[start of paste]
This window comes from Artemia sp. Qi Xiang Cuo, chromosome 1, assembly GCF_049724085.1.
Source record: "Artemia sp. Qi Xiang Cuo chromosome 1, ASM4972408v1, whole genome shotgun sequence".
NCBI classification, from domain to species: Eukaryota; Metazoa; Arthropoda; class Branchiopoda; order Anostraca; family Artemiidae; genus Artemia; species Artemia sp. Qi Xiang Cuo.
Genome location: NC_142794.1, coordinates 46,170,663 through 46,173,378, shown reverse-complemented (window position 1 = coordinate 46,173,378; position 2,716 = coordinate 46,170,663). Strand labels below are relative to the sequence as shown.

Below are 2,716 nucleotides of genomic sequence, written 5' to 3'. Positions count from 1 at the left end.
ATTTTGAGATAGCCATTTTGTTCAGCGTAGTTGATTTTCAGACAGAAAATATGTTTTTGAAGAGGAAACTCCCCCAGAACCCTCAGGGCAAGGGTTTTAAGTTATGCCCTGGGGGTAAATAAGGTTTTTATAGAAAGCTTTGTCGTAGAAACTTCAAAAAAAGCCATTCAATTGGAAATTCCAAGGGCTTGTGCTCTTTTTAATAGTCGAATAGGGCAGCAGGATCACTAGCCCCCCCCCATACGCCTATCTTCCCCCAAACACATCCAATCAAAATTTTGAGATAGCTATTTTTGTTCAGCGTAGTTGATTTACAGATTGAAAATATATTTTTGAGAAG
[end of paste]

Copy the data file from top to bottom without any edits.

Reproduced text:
This window comes from Artemia sp. Qi Xiang Cuo, chromosome 1, assembly GCF_049724085.1.
Source record: "Artemia sp. Qi Xiang Cuo chromosome 1, ASM4972408v1, whole genome shotgun sequence".
NCBI classification, from domain to species: Eukaryota; Metazoa; Arthropoda; class Branchiopoda; order Anostraca; family Artemiidae; genus Artemia; species Artemia sp. Qi Xiang Cuo.
Genome location: NC_142794.1, coordinates 46,170,663 through 46,173,378, shown reverse-complemented (window position 1 = coordinate 46,173,378; position 2,716 = coordinate 46,170,663). Strand labels below are relative to the sequence as shown.

Below are 2,716 nucleotides of genomic sequence, written 5' to 3'. Positions count from 1 at the left end.
ATTTTGAGATAGCCATTTTGTTCAGCGTAGTTGATTTTCAGACAGAAAATATGTTTTTGAAGAGGAAACTCCCCCAGAACCCTCAGGGCAAGGGTTTTAAGTTATGCCCTGGGGGTAAATAAGGTTTTTATAGAAAGCTTTGTCGTAGAAACTTCAAAAAAAGCCATTCAATTGGAAATTCCAAGGGCTTGTGCTCTTTTTAATAGTCGAATAGGGCAGCAGGATCACTAGCCCCCCCCCATACGCCTATCTTCCCCCAAACACATCCAATCAAAATTTTGAGATAGCTATTTTTGTTCAGCGTAGTTGATTTACAGATTGAAAATATATTTTTGAGAAG